If some problem should come up and you need assistance quickly, there are many police-boxes, called Koban, located on various main street corners and other busy places. The police inside do not always speak English, but I have heard that they have a number they can call where an English-speaking officer is on duty 24-hours. These Koban are also good for getting directions but many times they will ask to see your passport first (see #1 above).
The local currency is the Yen. There are about 105 to 110 yen to each dollar so a quick conversion is to simply knock the last two digits off any price to get the dollar equivalent. In other words, a Y350 train ticket is worth about $3.50 in US currency. (Watch out because the 100 yen coin, worth roughly a dollar, is about the same size as a US quarter!) Most shops have a hand calculator handy so the clerk can just punch in the price of something you intend to purchase and then visibly show you the resulting digits. If you are confused as to the values of various coins and such, feel free to just stick out an open hand full of money and let the proprietor pick out the correct amount. The business people here are so honest it’s ridiculous. There is also no tipping of any sort in Japan — even if you receive excellent service. The tipee (?) will most likely chase you down the street to return the “forgotten” money.
The telephone system is quite modern and reliable (but sometimes expensive). If you are out somewhere and you need to make a call, look for a green telephone. These take the infamous “telephone cards” so you do not need to carry change. I am enclosing a telephone card in case you have a problem, although I’m not sure who you will call if I’m already waiting at the airport.
There is a great service (which, fortunately, I have never had to use) called the Tokyo English Life Line (or TELL). They are supposed to be able to help the visiting foreigner with all aspects of life in Japan, from emergencies to routine questions. Their number is: (03)5295-1010. If you get in big trouble and for some reason you cannot raise me at work or home, try this number.
The addresses here at home is:
#202 Meson Suwayama
Meguro-ku, Tokyo 153
My address at work is:
Most streets in Japan are not named. The way you find an address is different from the US. Using our home address as an example, we are in the Meguro Ward (ku) of Tokyo. Within Meguro Ward (ku) there are various areas, one of which is Kamimeguro (lit: Upper Meguro). The first “3” is the number of the cho-me, or “section” of Kamimeguro. The “31” refers to the 31st block in that section. Be careful — Kamimeguro 3-31 is actually two or three blocks that were once only one block so it’s easy to get confused. The final “3” is the 3rd building which was built onto that block. The name of the building is “Meson Suwayama” and we are in apartment 202. Easy, no? (By the way, when the address is written in Japanese it goes from large to small, that is: 153 Tokyo-to Meguro-ku Kamimeguro 3 chome 31 ban 3 go Meson Suwayama 202.)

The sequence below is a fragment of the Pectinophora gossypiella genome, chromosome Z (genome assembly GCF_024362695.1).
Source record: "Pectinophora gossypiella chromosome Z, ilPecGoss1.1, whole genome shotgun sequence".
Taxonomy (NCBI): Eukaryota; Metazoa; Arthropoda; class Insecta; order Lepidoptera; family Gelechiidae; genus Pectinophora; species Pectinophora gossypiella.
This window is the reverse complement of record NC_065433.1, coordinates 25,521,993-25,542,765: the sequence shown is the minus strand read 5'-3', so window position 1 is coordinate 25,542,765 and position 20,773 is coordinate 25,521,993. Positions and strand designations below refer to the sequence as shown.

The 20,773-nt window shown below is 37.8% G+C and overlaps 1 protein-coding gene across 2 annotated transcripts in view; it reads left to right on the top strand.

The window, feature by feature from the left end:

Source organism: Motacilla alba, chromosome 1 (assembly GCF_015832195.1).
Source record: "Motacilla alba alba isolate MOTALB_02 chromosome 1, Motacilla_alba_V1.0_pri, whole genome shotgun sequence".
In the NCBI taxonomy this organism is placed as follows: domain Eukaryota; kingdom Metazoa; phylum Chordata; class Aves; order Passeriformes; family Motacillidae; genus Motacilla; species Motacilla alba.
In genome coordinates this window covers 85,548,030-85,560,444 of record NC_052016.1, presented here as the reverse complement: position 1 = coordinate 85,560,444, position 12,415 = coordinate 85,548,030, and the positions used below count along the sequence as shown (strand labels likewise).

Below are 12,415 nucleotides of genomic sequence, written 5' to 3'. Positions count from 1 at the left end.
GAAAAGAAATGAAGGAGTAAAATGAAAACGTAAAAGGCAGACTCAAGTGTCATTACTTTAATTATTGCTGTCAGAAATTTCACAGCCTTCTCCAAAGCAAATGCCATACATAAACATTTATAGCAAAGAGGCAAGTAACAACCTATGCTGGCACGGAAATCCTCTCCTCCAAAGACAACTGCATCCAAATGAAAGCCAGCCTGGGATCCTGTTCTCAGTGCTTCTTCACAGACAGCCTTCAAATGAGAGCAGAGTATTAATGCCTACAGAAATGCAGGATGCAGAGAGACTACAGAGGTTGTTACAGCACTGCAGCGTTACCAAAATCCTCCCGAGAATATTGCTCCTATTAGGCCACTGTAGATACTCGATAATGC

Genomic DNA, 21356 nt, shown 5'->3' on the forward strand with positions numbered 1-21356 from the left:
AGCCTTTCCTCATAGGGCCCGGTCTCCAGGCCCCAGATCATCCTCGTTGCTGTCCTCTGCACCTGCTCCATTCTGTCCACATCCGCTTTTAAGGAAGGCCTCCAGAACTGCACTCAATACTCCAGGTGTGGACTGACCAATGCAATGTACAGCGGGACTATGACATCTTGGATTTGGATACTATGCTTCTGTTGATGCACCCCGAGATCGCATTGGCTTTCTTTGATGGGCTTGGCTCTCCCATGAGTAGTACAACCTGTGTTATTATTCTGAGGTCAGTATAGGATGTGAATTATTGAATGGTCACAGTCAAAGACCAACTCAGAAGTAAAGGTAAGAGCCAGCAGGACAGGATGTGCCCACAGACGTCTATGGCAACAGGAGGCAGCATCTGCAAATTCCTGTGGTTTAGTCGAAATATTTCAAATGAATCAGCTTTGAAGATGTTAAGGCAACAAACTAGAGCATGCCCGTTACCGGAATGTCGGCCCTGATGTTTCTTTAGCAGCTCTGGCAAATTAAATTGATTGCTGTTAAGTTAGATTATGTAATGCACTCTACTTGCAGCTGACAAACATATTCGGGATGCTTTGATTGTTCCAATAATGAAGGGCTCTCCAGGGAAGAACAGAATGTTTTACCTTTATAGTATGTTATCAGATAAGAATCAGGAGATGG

Even the Japanese get confused when trying to find a new address. The one thing you will probably notice as you walk around is the incredible number of maps posted all over the place. Despite the fact that North is not always at the top of these maps, they are actually quite easy to use. If you get lost, look for a map. If the map does not help and you are really lost, look for a train or subway station.
Speaking of trains and subways, this is the primary mode of transport in the entire country. Within Tokyo there are very few places that are not within 2 to 10 minutes walk of a train or subway station and those places not so situated are usually not worth seeing anyway. The chief line in Tokyo is the Yamanote-sen (see the attached kanji cheater card). If you can find any station on this line you are never lost. The line runs in a big loop around all of central Tokyo so you cannot get on the “wrong” way (only the “long” way). It passes through about half of all the interesting places in the city and takes about an hour to make a full circle.